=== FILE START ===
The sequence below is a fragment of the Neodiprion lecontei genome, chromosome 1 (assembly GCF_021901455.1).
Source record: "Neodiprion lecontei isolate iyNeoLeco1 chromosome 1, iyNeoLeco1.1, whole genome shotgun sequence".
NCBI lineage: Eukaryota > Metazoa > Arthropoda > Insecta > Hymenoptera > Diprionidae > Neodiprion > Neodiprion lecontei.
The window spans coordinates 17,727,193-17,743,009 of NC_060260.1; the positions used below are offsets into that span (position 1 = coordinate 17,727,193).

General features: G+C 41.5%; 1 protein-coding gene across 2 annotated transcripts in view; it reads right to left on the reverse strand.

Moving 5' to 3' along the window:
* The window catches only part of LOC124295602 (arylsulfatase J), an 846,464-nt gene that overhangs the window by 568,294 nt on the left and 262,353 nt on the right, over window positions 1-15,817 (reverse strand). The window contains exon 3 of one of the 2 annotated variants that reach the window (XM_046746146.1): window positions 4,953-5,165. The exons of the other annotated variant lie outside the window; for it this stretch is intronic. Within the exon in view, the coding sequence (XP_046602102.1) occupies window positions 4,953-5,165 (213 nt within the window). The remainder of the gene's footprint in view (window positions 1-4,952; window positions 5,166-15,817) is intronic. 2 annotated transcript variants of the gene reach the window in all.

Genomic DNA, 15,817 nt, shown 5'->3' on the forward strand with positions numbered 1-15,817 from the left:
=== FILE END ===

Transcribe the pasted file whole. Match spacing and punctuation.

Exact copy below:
The sequence below is a fragment of the Neodiprion lecontei genome, chromosome 1 (assembly GCF_021901455.1).
Source record: "Neodiprion lecontei isolate iyNeoLeco1 chromosome 1, iyNeoLeco1.1, whole genome shotgun sequence".
NCBI lineage: Eukaryota > Metazoa > Arthropoda > Insecta > Hymenoptera > Diprionidae > Neodiprion > Neodiprion lecontei.
The window spans coordinates 17,727,193-17,743,009 of NC_060260.1; the positions used below are offsets into that span (position 1 = coordinate 17,727,193).

General features: G+C 41.5%; 1 protein-coding gene across 2 annotated transcripts in view; it reads right to left on the reverse strand.

Moving 5' to 3' along the window:
* The window catches only part of LOC124295602 (arylsulfatase J), an 846,464-nt gene that overhangs the window by 568,294 nt on the left and 262,353 nt on the right, over window positions 1-15,817 (reverse strand). The window contains exon 3 of one of the 2 annotated variants that reach the window (XM_046746146.1): window positions 4,953-5,165. The exons of the other annotated variant lie outside the window; for it this stretch is intronic. Within the exon in view, the coding sequence (XP_046602102.1) occupies window positions 4,953-5,165 (213 nt within the window). The remainder of the gene's footprint in view (window positions 1-4,952; window positions 5,166-15,817) is intronic. 2 annotated transcript variants of the gene reach the window in all.

Genomic DNA, 15,817 nt, shown 5'->3' on the forward strand with positions numbered 1-15,817 from the left: